Matthew 5:48

New Testament

43 “You have heard that it was said, ‘Love your neighbor’ and ‘hate your enemy.’ 44 But I say to you, love your enemy and pray for those who persecute you, 45 so that you may be like your Father in heaven, since he causes the sun to rise on the evil and the good, and sends rain on the righteous and the unrighteous. 46 For if you love those who love you, what reward do you have? Even the tax collectors do the same, don’t they? 47 And if you only greet your brothers, what more do you do? Even the Gentiles do the same, don’t they? 48 So then, be perfect, as your heavenly Father is perfect.

Shabbat 133b

Babylonian Talmud

Abba Shaul says: Ve’anveihu should be interpreted as if it were written in two words: Ani vaHu, me and Him [God]. Be similar, as it were, to Him, the Almighty: Just as He is compassionate and merciful, so too should you be compassionate and merciful. In any case, there is no proof from Rabbi Yishmael’s statement with regard to the Paschal lamb that he would say the same with regard to circumcision, as in that case, he might agree that fulfilling the mitzva beautifully justifies overriding Shabbat.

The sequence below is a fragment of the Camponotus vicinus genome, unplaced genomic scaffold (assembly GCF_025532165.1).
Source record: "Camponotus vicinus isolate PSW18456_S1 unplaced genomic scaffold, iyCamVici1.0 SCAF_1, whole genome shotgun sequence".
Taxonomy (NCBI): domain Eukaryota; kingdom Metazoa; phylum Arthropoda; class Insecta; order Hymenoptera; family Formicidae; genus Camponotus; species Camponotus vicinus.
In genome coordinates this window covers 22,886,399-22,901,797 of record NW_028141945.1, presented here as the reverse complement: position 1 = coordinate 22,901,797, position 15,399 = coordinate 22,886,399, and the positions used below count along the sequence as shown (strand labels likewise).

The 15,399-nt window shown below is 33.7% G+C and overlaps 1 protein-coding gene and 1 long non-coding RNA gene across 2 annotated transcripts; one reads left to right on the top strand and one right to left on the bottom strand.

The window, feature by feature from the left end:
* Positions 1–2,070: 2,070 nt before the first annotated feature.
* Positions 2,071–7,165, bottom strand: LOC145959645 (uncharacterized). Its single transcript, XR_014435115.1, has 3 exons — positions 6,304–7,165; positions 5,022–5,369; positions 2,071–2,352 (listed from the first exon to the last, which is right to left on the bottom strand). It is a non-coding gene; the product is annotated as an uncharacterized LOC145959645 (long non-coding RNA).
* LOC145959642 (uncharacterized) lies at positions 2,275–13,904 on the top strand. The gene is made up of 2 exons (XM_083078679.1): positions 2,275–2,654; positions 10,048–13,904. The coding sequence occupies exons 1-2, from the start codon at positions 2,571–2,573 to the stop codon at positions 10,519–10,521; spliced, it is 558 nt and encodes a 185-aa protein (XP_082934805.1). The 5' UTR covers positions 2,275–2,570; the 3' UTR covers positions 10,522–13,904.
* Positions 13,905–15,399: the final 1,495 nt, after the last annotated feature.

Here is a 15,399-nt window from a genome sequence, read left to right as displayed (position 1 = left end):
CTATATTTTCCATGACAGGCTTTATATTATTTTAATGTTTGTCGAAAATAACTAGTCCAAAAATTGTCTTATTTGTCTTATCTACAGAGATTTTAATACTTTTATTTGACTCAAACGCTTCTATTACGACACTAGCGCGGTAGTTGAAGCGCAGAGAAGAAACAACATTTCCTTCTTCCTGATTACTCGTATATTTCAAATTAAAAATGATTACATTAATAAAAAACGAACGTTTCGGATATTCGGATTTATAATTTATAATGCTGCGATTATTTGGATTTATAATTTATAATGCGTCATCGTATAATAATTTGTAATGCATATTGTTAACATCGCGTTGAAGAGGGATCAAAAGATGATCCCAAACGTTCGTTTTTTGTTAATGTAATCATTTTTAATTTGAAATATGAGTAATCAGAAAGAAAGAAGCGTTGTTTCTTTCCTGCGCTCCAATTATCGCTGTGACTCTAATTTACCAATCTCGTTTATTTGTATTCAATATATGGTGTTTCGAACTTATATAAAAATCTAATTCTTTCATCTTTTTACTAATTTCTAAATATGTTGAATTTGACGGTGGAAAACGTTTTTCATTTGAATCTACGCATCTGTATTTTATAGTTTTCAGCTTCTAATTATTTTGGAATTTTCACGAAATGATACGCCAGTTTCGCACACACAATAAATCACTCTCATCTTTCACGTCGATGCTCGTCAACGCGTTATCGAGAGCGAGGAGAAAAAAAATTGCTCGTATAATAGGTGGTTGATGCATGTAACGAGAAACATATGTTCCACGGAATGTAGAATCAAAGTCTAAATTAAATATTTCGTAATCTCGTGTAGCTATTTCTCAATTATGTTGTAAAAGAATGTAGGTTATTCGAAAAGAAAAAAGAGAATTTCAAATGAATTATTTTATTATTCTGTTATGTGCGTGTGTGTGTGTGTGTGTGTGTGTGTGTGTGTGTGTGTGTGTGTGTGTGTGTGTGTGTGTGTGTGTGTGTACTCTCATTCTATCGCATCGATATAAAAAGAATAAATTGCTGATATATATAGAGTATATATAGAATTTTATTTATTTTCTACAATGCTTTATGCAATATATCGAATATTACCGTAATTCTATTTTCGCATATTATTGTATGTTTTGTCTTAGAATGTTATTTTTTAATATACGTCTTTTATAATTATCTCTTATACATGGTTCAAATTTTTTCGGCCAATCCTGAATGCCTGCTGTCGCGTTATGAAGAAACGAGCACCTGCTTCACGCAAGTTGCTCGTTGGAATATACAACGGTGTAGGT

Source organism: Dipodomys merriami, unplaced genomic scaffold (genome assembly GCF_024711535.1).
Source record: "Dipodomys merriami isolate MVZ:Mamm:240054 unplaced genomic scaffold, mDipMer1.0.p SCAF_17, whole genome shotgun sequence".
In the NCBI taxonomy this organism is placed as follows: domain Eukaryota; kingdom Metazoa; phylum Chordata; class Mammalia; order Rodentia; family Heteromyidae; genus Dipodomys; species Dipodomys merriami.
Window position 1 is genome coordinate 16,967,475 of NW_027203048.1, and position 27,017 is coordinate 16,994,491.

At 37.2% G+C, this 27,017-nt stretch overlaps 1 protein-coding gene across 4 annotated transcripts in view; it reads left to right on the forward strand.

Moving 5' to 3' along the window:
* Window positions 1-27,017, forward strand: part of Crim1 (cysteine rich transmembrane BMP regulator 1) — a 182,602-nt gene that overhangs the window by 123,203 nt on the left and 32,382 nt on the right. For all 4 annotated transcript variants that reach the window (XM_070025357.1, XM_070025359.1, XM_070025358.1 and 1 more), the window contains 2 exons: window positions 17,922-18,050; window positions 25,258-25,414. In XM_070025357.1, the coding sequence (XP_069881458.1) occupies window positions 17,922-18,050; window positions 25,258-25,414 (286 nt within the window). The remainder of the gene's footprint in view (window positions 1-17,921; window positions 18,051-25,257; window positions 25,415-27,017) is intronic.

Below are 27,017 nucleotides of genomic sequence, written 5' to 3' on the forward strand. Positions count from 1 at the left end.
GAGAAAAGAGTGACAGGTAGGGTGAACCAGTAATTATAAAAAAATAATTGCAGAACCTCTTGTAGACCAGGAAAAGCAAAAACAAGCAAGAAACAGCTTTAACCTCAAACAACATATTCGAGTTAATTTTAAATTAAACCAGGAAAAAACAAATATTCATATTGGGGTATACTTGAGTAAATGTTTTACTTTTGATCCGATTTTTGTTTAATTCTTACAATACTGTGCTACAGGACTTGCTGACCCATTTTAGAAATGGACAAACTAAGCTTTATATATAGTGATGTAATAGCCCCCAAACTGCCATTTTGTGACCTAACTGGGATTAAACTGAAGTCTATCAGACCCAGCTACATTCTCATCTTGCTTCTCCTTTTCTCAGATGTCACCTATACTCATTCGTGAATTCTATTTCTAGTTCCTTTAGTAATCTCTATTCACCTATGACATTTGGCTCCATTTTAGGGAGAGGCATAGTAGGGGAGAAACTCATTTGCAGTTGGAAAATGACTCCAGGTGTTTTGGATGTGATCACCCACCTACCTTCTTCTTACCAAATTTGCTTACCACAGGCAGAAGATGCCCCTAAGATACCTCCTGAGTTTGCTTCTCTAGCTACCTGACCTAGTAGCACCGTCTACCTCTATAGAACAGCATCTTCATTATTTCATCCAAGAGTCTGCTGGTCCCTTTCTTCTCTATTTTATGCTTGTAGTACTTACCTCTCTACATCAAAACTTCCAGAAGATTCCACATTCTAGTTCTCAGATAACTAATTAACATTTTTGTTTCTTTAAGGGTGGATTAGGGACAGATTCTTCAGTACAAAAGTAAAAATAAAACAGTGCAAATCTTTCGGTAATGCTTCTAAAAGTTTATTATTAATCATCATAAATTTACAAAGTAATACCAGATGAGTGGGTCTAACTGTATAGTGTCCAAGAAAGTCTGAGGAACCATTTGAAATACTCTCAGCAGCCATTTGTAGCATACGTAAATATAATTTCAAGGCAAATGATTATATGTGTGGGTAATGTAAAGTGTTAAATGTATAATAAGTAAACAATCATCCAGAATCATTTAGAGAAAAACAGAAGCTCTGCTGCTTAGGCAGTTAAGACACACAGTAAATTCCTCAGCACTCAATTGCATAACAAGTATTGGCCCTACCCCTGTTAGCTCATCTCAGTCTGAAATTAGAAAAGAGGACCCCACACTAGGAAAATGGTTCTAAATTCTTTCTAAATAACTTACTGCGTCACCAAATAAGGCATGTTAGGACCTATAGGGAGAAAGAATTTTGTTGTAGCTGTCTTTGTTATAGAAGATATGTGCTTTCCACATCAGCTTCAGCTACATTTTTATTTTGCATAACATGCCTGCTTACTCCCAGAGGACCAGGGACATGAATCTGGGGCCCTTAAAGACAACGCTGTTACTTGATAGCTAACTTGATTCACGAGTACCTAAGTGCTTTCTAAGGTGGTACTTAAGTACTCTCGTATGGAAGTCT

Notes and References

"... Further illustration that the Talmud is concerned not with discrete actions alone but with how the actions are tied to the person's character can be seen, for example in the use of the legal terms (impurity) and (purity) when not literally relevant as metaphors for the effects of sin, suggesting something inherent in the person rather than the deed. When Nahmanides interpreted 'you shall be holy' as an ethical exhortation, he was expanding upon rabbinic materials, not inventing a new interpretation. (Interestingly, Matthew 5:48 rewrites this verse as 'So be perfect, just as your heavenly Father is perfect' ... The NAB also notes that Luke 6:36, the parallel to Matthew 5:48, reads 'Be merciful, just as (also) your Father is merciful.' The term translated 'perfect' is teleios, which like Aristotle's telos means an endpoint. Keenan explains that 'telios', refers to an end point, a point of completion or fulfillment. The word basically means that we are called to be as complete as God is) ..."

Nelkin, Dov Adam Recovering Jewish Virtue Ethics (p. 169) University of Virginia, 2004

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